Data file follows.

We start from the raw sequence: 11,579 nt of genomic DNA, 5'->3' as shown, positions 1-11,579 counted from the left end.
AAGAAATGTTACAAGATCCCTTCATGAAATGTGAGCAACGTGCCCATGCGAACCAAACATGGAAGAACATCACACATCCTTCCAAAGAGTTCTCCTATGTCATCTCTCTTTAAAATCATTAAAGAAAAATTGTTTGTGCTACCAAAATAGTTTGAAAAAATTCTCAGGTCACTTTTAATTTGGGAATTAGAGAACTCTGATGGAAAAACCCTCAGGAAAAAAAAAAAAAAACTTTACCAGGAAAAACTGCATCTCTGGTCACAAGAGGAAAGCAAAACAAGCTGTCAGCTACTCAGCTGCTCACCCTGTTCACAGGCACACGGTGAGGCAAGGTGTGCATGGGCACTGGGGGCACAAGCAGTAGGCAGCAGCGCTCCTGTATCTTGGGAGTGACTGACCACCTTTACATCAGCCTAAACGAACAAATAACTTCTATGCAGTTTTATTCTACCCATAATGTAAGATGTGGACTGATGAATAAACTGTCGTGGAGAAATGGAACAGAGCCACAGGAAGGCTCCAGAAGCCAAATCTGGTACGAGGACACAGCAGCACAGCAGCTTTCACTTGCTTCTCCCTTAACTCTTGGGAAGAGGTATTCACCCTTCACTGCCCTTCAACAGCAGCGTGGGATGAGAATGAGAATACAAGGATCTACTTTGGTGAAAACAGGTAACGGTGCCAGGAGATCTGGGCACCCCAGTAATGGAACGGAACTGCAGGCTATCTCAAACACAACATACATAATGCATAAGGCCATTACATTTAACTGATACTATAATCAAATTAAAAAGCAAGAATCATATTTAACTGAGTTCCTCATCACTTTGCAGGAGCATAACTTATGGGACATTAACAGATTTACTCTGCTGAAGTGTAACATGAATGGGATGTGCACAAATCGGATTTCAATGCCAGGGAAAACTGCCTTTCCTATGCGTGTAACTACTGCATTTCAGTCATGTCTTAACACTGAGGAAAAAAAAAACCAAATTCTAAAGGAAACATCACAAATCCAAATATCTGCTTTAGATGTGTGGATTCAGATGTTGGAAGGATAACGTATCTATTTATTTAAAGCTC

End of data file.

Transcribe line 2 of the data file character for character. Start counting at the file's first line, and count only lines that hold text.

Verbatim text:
AAGAAATGTTACAAGATCCCTTCATGAAATGTGAGCAACGTGCCCATGCGAACCAAACATGGAAGAACATCACACATCCTTCCAAAGAGTTCTCCTATGTCATCTCTCTTTAAAATCATTAAAGAAAAATTGTTTGTGCTACCAAAATAGTTTGAAAAAATTCTCAGGTCACTTTTAATTTGGGAATTAGAGAACTCTGATGGAAAAACCCTCAGGAAAAAAAAAAAAAAACTTTACCAGGAAAAACTGCATCTCTGGTCACAAGAGGAAAGCAAAACAAGCTGTCAGCTACTCAGCTGCTCACCCTGTTCACAGGCACACGGTGAGGCAAGGTGTGCATGGGCACTGGGGGCACAAGCAGTAGGCAGCAGCGCTCCTGTATCTTGGGAGTGACTGACCACCTTTACATCAGCCTAAACGAACAAATAACTTCTATGCAGTTTTATTCTACCCATAATGTAAGATGTGGACTGATGAATAAACTGTCGTGGAGAAATGGAACAGAGCCACAGGAAGGCTCCAGAAGCCAAATCTGGTACGAGGACACAGCAGCACAGCAGCTTTCACTTGCTTCTCCCTTAACTCTTGGGAAGAGGTATTCACCCTTCACTGCCCTTCAACAGCAGCGTGGGATGAGAATGAGAATACAAGGATCTACTTTGGTGAAAACAGGTAACGGTGCCAGGAGATCTGGGCACCCCAGTAATGGAACGGAACTGCAGGCTATCTCAAACACAACATACATAATGCATAAGGCCATTACATTTAACTGATACTATAATCAAATTAAAAAGCAAGAATCATATTTAACTGAGTTCCTCATCACTTTGCAGGAGCATAACTTATGGGACATTAACAGATTTACTCTGCTGAAGTGTAACATGAATGGGATGTGCACAAATCGGATTTCAATGCCAGGGAAAACTGCCTTTCCTATGCGTGTAACTACTGCATTTCAGTCATGTCTTAACACTGAGGAAAAAAAAAACCAAATTCTAAAGGAAACATCACAAATCCAAATATCTGCTTTAGATGTGTGGATTCAGATGTTGGAAGGATAACGTATCTATTTATTTAAAGCTC